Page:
Million-Mile Goals and a Single Step

My mother gave me a piece of advice once when I was going through a tough time, one that her own mother had given her when she was struggling. Her advice was this:

Do just one thing every day that will get you closer to where you want to be.

I guess her advice falls in line with the concept that “a man is the sum of his actions.” My mom and Gandhi, wise people both.

I find my mom’s advice to be more practical, though (as she tends to be.) Too often, change seems overwhelming. It’s much easier to stand still than to move forward when you have worlds to cross. But when it seems like there’s a million miles between where you are and where you want to be, even one step forward brings you closer to your goal.

So what are my million-mile goals?

I want to write a book. But writing a 60,000-word novel sounds ridiculous. No matter how verbose I tend to be, there’s no way I can find enough words to fill a book. But people do it every day. The trick is they don’t do it in a day. They labour over it for months or years, writing what they can when they can. If I write just one word every day…well, it will take me, like, 165 years to finish the book. Ain’t nobody got time for that (and I wouldn’t want my adoring fans to suffer like we George RR Martin fans suffer between his books.)

But I could write a page a day. Or a few hundred words. Or a scene. A book, like a life, is the sum total of its parts. I don’t have to write a book. I just have to write its parts. And that makes the goal sound less silly.

The same goes for losing weight. I want to lose some weight. Like, a lot of weight. Like, 75 lbs. And I struggle with it. What kind of person loses that much weight? I mean, who does that? (Full disclosure: I know some incredible people who have lost way more than 75 lbs. My scumbag brain knows it can be done – he just doesn’t think I can do it. Yeah, my brain is a dude when he’s being a jerk.)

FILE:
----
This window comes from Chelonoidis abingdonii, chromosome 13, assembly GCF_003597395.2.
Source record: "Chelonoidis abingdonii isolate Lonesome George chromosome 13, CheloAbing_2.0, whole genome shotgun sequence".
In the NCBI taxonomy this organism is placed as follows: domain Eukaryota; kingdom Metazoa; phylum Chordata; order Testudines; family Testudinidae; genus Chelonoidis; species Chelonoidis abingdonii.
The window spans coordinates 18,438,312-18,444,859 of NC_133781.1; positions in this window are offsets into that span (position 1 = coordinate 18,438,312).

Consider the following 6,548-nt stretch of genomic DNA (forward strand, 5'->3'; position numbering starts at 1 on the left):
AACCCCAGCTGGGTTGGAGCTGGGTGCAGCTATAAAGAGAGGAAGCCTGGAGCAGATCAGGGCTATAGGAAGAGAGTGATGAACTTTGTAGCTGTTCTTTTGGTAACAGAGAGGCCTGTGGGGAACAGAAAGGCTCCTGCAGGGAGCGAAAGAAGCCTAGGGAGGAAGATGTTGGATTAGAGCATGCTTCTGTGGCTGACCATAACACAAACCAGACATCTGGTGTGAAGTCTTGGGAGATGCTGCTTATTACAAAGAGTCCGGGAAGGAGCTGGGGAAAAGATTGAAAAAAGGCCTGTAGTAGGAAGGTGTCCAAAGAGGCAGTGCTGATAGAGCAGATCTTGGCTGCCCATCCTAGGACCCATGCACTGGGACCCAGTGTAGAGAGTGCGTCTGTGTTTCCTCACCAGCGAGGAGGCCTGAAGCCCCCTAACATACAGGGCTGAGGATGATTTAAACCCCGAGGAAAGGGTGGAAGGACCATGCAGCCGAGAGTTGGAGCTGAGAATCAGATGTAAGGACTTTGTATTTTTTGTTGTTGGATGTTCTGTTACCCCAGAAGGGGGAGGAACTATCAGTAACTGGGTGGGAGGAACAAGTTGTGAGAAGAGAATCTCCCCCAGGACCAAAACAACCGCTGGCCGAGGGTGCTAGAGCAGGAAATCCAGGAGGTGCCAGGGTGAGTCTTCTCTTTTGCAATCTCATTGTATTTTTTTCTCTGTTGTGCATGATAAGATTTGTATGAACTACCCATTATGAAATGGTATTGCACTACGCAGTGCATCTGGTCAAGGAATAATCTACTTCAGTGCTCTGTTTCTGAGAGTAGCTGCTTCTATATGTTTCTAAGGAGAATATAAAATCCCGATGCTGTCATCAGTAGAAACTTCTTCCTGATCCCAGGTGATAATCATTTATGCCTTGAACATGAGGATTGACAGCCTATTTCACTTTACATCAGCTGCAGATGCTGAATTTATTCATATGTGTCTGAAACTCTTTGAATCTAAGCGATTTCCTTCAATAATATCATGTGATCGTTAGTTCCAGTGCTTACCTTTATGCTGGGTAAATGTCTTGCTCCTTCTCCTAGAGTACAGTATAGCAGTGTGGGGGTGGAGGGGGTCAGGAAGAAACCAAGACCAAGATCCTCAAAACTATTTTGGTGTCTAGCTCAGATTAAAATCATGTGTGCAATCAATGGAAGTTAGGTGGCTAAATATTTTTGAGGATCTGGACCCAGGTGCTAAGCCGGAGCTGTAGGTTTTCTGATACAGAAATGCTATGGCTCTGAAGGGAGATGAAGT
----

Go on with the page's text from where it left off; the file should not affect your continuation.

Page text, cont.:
I can do it; I just can’t do it in a day. Or a week. Or even, probably, a year. But if I lose 1 lb a week, I’ll be where I want to be in a little over a year. And it’s crazy to think that, in a little over a year, I could be where I want to be if take it a day at a time, doing just one thing every day that will get me closer to that end goal.

Martin Luther King Jr. said, “If you can’t fly, then run. If you can’t run, then walk. If you can’t walk, then crawl. But whatever you do, you have to keep moving forward.”

Right now, my million-mile goals may be out of reach, but every day that I move forward brings me closer to them. Even if I have to crawl.

Tell me, friends: what are your million-mile goals? What steps will you take today to get closer to them?

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4 thoughts on “Million-Mile Goals and a Single Step

  1. Brenda Sargeant

    lmao…I love that your brain is male when it’s being an ass 😉

    I relate to the weight loss deal. I’ve started eating like I SHOULD 4 times now…3 times I quit after 3 weeks because I wasn’t losing weight. This time I’m re-training my brain that it will be slow, but it WILL happen and the end result is I will have made a life change. I say an awesome quote that helps…

    “The secret of change is to focus all of your energy, not on fighting the old, but on building the new.”

    ― Socrates

    I was totally fighting the old 🙂

    Reply
    1. Jen Post author

      Brenda, I love that quote! Every time I think about changing in some way, I always focus on the end goal – but you can’t reach that end goal if you don’t build new habits or expectations or mindsets first. I *hope* this time around, I can build the new. (Operative word being “hope” – yeah, my brain is being as ass again, but I’m working on him.) 😉

      Reply
  2. Crystal

    I love this story and often feel paralyzed. This came to me at the perfect time…one foot in front of the other. Slowly but momentum will build.

    Btw…stealing your quote reference for FB post. Fitting right now 🙂

    Reply
  3. Philosofreaky

    I have a yo-yo weight because I am completely unstable when it comes to eating. I don’t diet but I don’t exercise. 2012 was a health crisis year and led to a complete change of diet and the loss of 37 pounds. However, I’ve gained it all back since reintroducing everything back in. I don’t really care what weight I am, I just want to be more accountable to myself and consistent.

    Reply

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